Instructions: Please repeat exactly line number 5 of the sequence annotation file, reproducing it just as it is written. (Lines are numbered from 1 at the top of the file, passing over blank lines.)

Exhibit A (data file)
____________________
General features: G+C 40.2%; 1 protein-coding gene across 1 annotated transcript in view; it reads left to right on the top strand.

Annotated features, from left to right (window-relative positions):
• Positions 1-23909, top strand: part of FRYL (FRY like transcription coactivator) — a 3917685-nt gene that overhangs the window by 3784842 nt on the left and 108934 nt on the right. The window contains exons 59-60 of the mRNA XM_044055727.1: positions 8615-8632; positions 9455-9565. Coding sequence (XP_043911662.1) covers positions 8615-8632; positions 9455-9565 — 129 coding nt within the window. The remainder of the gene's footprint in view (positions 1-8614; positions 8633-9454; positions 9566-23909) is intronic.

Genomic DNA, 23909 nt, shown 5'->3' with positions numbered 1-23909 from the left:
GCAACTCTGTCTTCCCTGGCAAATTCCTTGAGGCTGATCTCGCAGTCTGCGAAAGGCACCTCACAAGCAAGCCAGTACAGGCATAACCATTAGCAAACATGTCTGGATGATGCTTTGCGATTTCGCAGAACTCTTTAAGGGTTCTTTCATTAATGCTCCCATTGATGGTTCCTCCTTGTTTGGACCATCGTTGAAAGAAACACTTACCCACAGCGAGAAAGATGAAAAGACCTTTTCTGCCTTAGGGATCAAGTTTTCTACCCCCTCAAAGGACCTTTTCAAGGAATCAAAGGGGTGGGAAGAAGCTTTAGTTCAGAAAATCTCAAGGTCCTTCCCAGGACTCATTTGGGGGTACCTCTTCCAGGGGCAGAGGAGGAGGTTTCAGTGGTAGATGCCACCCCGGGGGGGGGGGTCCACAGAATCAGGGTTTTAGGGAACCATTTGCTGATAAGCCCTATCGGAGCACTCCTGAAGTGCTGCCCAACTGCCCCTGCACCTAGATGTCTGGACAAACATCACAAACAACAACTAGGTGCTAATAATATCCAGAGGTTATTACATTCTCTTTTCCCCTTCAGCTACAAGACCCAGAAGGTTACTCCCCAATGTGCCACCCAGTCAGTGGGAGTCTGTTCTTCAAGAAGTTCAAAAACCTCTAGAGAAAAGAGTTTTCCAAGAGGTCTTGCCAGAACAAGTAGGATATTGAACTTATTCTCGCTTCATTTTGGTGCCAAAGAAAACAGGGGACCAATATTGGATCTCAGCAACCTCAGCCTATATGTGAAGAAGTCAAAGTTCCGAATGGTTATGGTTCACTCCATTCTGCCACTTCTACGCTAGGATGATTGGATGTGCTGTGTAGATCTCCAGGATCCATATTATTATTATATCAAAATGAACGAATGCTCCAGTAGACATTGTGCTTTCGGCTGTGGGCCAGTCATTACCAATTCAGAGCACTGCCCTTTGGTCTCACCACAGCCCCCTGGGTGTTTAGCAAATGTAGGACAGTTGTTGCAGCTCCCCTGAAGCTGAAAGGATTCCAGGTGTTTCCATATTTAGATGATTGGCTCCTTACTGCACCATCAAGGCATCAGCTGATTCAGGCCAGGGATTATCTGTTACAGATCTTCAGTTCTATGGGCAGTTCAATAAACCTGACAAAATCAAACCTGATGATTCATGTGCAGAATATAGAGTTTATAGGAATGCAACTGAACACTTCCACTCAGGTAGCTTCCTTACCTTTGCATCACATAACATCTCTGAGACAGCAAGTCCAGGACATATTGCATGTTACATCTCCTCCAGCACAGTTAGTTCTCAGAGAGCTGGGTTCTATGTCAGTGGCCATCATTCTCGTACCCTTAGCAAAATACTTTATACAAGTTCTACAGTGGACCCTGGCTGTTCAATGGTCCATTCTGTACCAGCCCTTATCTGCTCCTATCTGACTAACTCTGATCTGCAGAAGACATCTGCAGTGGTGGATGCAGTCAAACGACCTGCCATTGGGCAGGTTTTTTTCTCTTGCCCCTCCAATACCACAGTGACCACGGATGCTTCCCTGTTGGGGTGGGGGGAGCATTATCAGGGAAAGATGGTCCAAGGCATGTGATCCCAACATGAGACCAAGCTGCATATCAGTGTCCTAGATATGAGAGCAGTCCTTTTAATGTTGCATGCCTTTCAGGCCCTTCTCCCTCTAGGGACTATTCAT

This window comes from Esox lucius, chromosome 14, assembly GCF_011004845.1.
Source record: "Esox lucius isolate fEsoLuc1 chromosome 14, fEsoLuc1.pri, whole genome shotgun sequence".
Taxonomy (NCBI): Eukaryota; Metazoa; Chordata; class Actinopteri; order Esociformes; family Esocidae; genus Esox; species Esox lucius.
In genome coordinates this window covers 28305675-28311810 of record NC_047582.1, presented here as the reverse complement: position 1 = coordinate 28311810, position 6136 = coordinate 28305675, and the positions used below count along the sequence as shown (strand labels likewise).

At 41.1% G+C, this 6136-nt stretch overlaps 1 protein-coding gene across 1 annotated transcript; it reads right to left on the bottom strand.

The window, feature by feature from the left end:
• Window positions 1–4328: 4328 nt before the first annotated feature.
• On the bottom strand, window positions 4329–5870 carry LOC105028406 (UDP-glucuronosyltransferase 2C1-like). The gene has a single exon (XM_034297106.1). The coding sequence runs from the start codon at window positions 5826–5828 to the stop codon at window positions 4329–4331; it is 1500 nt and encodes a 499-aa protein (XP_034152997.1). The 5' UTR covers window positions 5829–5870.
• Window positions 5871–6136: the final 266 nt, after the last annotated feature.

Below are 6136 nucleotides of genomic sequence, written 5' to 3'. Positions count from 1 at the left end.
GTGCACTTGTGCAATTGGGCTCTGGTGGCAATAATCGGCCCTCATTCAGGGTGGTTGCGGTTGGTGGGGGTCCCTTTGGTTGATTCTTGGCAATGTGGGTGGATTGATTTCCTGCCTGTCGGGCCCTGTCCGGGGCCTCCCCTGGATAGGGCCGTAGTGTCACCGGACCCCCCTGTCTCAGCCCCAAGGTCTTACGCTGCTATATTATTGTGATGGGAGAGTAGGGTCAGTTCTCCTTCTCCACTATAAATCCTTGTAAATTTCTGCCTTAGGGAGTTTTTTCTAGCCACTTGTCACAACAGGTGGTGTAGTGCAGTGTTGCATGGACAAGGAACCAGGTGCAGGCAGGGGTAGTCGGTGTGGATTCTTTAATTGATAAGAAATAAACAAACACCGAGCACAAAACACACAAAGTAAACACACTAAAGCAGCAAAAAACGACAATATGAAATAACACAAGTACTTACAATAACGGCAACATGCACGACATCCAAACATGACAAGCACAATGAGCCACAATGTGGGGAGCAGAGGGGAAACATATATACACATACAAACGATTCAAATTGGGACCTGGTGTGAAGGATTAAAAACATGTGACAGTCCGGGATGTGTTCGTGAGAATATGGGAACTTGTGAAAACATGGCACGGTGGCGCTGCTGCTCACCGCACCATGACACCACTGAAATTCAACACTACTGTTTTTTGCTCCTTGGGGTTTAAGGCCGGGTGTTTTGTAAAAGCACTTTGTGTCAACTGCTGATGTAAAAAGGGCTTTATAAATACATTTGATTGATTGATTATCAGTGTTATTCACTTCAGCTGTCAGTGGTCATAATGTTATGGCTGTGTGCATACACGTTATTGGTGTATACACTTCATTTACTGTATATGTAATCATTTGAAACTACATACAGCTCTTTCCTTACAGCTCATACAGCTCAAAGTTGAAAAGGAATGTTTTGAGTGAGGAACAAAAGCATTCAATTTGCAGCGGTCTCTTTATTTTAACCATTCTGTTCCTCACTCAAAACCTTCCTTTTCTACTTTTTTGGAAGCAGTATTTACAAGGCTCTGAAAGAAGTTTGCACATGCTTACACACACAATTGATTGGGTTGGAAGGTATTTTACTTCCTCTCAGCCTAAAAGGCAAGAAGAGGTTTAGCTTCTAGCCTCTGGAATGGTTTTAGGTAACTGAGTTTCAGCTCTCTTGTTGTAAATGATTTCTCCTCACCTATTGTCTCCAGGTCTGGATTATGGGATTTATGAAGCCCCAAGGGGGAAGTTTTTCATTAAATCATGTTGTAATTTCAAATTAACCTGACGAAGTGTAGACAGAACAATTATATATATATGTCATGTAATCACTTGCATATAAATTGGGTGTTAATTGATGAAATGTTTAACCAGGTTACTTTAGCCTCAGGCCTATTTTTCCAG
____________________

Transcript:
GCAACTCTGTCTTCCCTGGCAAATTCCTTGAGGCTGATCTCGCAGTCTGCGAAAGGCACCTCACAAGCAAGCCAGTACAGGCATAACCATTAGCAAACATGTCTGGATGATGCTTTGCGATTTCGCAGAACTCTTTAAGGGTTCTTTCATTAATGCTCCCATTGATGGTTCCTCCTTGTTTGGACCATCGTTGAAAGAAACACTTACCCACAGCGAGAAAGATGAAAAGACCTTTTCTGCCTTAGGGATCAAGTTTTCTACCCCCTCAAAGGACCTTTTCAAGGAATCAAAGGGGTGGGAAGAAGCTTTAGTTCAGAAAATCTCAAGGTCCTTCCCAGGACTCATTTGGGGGTACCTCTTCCAGGGGCAGAGGAGGAGGTTTCAGTGGTAGATGCCACCCCGGGGGGGGGGGTCCACAGAATCAGGGTTTTAGGGAACCATTTGCTGATAAGCCCTATCGGAGCACTCCTGAAGTGCTGCCCAACTGCCCCTGCACCTAGATGTCTGGACAAACATCACAAACAACAACTAGGTGCTAATAATATCCAGAGGTTATTACATTCTCTTTTCCCCTTCAGCTACAAGACCCAGAAGGTTACTCCCCAATGTGCCACCCAGTCAGTGGGAGTCTGTTCTTCAAGAAGTTCAAAAACCTCTAGAGAAAAGAGTTTTCCAAGAGGTCTTGCCAGAACAAGTAGGATATTGAACTTATTCTCGCTTCATTTTGGTGCCAAAGAAAACAGGGGACCAATATTGGATCTCAGCAACCTCAGCCTATATGTGAAGAAGTCAAAGTTCCGAATGGTTATGGTTCACTCCATTCTGCCACTTCTACGCTAGGATGATTGGATGTGCTGTGTAGATCTCCAGGATCCATATTATTATTATATCAAAATGAACGAATGCTCCAGTAGACATTGTGCTTTCGGCTGTGGGCCAGTCATTACCAATTCAGAGCACTGCCCTTTGGTCTCACCACAGCCCCCTGGGTGTTTAGCAAATGTAGGACAGTTGTTGCAGCTCCCCTGAAGCTGAAAGGATTCCAGGTGTTTCCATATTTAGATGATTGGCTCCTTACTGCACCATCAAGGCATCAGCTGATTCAGGCCAGGGATTATCTGTTACAGATCTTCAGTTCTATGGGCAGTTCAATAAACCTGACAAAATCAAACCTGATGATTCATGTGCAGAATATAGAGTTTATAGGAATGCAACTGAACACTTCCACTCAGGTAGCTTCCTTACCTTTGCATCACATAACATCTCTGAGACAGCAAGTCCAGGACATATTGCATGTTACATCTCCTCCAGCACAGTTAGTTCTCAGAGAGCTGGGTTCTATGTCAGTGGCCATCATTCTCGTACCCTTAGCAAAATACTTTATACAAGTTCTACAGTGGACCCTGGCTGTTCAATGGTCCATTCTGTACCAGCCCTTATCTGCTCCTATCTGACTAACTCTGATCTGCAGAAGACATCTGCAGTGGTGGATGCAGTCAAACGACCTGCCATTGGGCAGGTTTTTTTCTCTTGCCCCTCCAATACCACAGTGACCACGGATGCTTCCCTGTTGGGGTGGGGGGAGCATTATCAGGGAAAGATGGTCCAAGGCATGTGATCCCAACATGAGACCAAGCTGCATATCAGTGTCCTAGATATGAGAGCAGTCCTTTTAATGTTGCATGCCTTTCAGGCCCTTCTCCCTCTAGGGACTATTCAT